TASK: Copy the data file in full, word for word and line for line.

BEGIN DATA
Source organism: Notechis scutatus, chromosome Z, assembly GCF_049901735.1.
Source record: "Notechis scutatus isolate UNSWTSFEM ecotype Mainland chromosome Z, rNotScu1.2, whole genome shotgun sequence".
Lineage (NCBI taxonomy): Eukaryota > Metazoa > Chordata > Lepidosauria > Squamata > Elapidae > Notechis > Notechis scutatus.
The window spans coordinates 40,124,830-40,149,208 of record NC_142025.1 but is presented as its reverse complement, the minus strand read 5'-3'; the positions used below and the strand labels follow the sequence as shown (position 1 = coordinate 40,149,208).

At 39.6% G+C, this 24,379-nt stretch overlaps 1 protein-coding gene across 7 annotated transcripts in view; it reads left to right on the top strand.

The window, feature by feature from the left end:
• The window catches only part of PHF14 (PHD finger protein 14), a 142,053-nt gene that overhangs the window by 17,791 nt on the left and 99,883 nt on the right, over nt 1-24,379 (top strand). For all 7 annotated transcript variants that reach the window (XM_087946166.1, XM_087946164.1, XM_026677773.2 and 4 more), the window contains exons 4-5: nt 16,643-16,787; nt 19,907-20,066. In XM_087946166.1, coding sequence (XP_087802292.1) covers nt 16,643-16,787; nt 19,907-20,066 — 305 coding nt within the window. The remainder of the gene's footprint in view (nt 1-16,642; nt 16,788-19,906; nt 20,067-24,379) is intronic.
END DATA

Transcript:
Source organism: Notechis scutatus, chromosome Z, assembly GCF_049901735.1.
Source record: "Notechis scutatus isolate UNSWTSFEM ecotype Mainland chromosome Z, rNotScu1.2, whole genome shotgun sequence".
Lineage (NCBI taxonomy): Eukaryota > Metazoa > Chordata > Lepidosauria > Squamata > Elapidae > Notechis > Notechis scutatus.
The window spans coordinates 40,124,830-40,149,208 of record NC_142025.1 but is presented as its reverse complement, the minus strand read 5'-3'; the positions used below and the strand labels follow the sequence as shown (position 1 = coordinate 40,149,208).

At 39.6% G+C, this 24,379-nt stretch overlaps 1 protein-coding gene across 7 annotated transcripts in view; it reads left to right on the top strand.

The window, feature by feature from the left end:
• The window catches only part of PHF14 (PHD finger protein 14), a 142,053-nt gene that overhangs the window by 17,791 nt on the left and 99,883 nt on the right, over nt 1-24,379 (top strand). For all 7 annotated transcript variants that reach the window (XM_087946166.1, XM_087946164.1, XM_026677773.2 and 4 more), the window contains exons 4-5: nt 16,643-16,787; nt 19,907-20,066. In XM_087946166.1, coding sequence (XP_087802292.1) covers nt 16,643-16,787; nt 19,907-20,066 — 305 coding nt within the window. The remainder of the gene's footprint in view (nt 1-16,642; nt 16,788-19,906; nt 20,067-24,379) is intronic.